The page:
Trump denounces acquittal of California immigrant

By David Brown
4 December 2017

On Thursday, a San Francisco jury acquitted Jose Ines Garcia Zarate, an undocumented immigrant initially known as Juan Francisco Lopez-Sanchez, in the fatal shooting of Kate Steinle in 2015. President Donald Trump responded with a series of tweets denouncing the verdict and reiterating his plan to build a border wall with Mexico. Trump had made demonizing Zarate a centerpiece of his anti-immigrant rhetoric during the presidential campaign.

Officials told the Washington Post that Zarate would be deported and the government was considering filing unspecified federal charges against him.

In July 2015, Steinle was hit in the back by a bullet while walking along the Pier 14 in San Francisco. Before hitting Steinle, the bullet ricocheted off a concrete walkway. It was fired from a gun stolen from a Bureau of Land Management sports utility vehicle.

According to Zarate’s defense in court, he had found the gun wrapped in cloth under a bench and it went off within seconds of him picking it up. The prosecution claimed that Zarate had brought the gun to the pier and intentionally shot Steinle, but could provide no motivation for the killing or any evidence linking Zarate to the gun before Steinle was shot. The prosecution relied on a confession the police had extracted from Zarate under dubious circumstances.

Zarate had no prior interaction with Steinle and by all appearances her death was the result of a freak accident. The jury weighed the evidence and after six days of deliberation found Zarate not guilty of first- or second-degree murder and the lesser charge of involuntary manslaughter. The jury found him guilty of unlawful possession of a firearm.

Steinle’s death would likely not have made national news, except that Zarate was an undocumented immigrant with prior non-violent convictions and the incident occurred during the presidential election campaign.

Zarate had been deported five times and had been convicted of seven non-violent felonies. In March 2015, a few months before the shooting, he had finished serving a federal sentence for illegally reentering the country. He was then sent to San Francisco to stand trial on a 20-year-old marijuana possession charge.

In April of that year, prosecutors decided that there was not enough evidence and dropped the drug charge. San Francisco operates under a “sanctuary city” law dating from 1989, meaning it can only carry out immigration enforcement as mandated by law. Since no court had ordered Zarate’s detention, he was released from jail.

Then-presidential candidate Trump used the incident to launch a racist attack on immigrants and denounce sanctuary cities. He called Zarate “this animal” who killed “that wonderful, that beautiful woman in San Francisco.” Trump was joined by Democratic contender Hillary Clinton in denouncing San Francisco’s sanctuary city policy.

Clinton argued that local law enforcement should detain immigrants without a court order. She said at the time: “What should be done is any city should listen to the Department of Homeland Security, which, as I understand it, urged them to deport this man again after he got out of prison. So I have absolutely no support for a city that ignores the strong evidence that should be acted on.”

Despite opposition from Kate Steinle’s family, politicians continued to use her death as grist for the anti-immigrant mill. Months after the shooting, Steinle’s mother, Liz Sullivan, told the San Francisco Chronicle, “For Donald Trump, we were just what he needed--beautiful girl, San Francisco, illegal immigrant, arrested a million times, a violent crime and yadda, yadda, yadda. We were the perfect storm for that man.”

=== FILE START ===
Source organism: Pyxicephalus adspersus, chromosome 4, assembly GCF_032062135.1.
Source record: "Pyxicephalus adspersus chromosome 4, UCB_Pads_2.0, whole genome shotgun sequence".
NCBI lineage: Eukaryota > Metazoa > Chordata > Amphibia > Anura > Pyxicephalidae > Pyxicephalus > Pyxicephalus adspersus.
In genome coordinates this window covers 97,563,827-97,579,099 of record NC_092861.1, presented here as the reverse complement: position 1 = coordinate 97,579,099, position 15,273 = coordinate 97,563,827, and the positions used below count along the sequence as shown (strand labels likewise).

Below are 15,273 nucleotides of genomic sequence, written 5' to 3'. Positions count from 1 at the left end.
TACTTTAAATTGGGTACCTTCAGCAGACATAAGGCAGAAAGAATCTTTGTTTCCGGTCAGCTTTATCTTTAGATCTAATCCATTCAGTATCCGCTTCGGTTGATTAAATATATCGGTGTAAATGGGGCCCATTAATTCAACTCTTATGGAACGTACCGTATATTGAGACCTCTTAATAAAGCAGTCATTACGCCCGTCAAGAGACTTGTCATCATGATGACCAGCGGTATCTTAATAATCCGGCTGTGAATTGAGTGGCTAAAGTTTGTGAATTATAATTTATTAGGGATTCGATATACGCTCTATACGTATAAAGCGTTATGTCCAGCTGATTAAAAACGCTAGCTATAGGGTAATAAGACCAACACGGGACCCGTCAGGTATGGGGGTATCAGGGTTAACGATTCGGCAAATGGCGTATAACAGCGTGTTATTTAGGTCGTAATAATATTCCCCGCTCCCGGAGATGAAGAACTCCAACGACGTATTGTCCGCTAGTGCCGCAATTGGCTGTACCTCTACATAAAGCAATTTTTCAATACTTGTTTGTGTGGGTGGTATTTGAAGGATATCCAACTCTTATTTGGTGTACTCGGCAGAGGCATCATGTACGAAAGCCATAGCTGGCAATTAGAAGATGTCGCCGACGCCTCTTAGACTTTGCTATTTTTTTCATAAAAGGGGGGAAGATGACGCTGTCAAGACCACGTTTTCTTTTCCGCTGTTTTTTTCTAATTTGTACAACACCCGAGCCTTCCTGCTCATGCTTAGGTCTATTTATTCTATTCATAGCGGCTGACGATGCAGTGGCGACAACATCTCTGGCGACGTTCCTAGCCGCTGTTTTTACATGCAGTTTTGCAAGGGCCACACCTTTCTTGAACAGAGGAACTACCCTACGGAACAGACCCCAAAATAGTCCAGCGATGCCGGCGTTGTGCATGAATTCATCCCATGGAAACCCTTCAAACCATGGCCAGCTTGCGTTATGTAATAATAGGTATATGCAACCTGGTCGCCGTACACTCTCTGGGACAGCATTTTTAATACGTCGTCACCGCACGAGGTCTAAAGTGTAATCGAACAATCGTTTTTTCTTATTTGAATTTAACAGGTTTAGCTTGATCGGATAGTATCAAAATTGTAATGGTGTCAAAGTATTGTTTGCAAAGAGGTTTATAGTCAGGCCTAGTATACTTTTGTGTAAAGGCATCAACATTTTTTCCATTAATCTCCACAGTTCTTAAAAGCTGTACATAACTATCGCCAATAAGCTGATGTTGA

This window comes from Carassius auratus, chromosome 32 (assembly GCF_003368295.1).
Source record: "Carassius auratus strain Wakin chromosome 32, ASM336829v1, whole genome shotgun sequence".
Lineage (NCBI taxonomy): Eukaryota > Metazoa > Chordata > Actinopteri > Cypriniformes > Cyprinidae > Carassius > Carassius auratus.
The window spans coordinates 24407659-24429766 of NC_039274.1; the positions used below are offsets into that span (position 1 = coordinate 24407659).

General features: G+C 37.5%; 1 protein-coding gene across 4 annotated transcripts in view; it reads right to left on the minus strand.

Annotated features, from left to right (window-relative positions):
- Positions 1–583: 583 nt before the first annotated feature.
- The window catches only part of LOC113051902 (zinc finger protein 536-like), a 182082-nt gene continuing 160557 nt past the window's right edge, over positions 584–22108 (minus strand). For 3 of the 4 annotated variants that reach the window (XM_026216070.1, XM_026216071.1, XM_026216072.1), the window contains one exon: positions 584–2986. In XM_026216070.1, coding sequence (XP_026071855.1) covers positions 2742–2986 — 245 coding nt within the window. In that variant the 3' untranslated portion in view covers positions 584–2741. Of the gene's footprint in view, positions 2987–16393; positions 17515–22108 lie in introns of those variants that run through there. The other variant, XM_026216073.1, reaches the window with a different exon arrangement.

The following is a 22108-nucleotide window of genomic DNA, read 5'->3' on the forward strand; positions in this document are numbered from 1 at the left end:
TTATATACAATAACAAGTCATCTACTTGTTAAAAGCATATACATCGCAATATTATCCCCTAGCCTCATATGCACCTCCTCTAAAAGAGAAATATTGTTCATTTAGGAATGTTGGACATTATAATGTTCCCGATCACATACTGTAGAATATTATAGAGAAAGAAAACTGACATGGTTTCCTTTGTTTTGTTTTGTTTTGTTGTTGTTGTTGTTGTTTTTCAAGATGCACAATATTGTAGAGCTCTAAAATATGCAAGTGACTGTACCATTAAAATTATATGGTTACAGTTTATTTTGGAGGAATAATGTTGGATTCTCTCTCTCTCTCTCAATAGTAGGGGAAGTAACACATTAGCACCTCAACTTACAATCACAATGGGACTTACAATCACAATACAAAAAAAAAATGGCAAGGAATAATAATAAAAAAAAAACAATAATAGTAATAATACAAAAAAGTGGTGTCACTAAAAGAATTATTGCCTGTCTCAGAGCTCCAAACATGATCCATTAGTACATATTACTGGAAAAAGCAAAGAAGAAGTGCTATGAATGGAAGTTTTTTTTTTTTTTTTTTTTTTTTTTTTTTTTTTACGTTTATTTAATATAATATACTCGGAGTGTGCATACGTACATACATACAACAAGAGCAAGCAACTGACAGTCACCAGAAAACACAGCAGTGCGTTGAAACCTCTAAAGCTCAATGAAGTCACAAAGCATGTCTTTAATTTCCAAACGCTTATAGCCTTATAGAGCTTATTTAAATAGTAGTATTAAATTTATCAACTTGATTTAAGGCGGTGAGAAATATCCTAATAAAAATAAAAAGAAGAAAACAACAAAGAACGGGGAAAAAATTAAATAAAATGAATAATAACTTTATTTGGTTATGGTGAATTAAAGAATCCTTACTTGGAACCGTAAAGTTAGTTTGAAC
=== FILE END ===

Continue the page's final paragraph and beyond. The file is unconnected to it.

Following the shooting, Trump proposed ending federal funding for sanctuary cities and Republicans put forward “Kate’s Law” to drastically increase prison sentences for immigrants with criminal records. Kate’s Law was passed by the House of Representatives in July of this year with the support of 24 Democrats. It has not yet been voted on in the Senate.

In sharp contrast to the politicians of both major parties, Kate Steinle’s father, Jim Steinle, expressed humane sentiments in connection with the trial. In an interview with the Chronicle on Thursday he said: “We never had a moment of anger—not a moment. Frustration maybe, and sadness for sure, but no anger and no retaliation or vindictiveness or anything like that. We’re not that kind of people. Even if this guy gets 100 years in prison, it doesn’t solve anything, it doesn’t help anything. We would just like people to know… that’s the Steinles’ feelings.”

Right-wing politicians are already circling to try and push more draconian measures. The Senate co-sponsor of Kate’s Law, Chuck Grassley (Republican of Iowa), released a statement Friday declaring: “The death of Kate is a heartbreaking and preventable tragedy. She died in her father’s arms at the hand of someone who violated our nation’s laws and who never should have been in our country… The United States Senate should immediately pass Kate’s Law to improve community safety and prevent future tragedies.”

Trump is continuing to use the case to try to whip up anti-immigrant chauvinism and undermine democratic norms. Within a day of the verdict, he had tweeted that the acquittal was “a complete travesty of justice” and that the jury should have been told that Zarate was undocumented and had prior drug convictions. As a basic democratic measure, the court excluded Zarate’s immigration status and prior drug convictions so as to not bias the jury.

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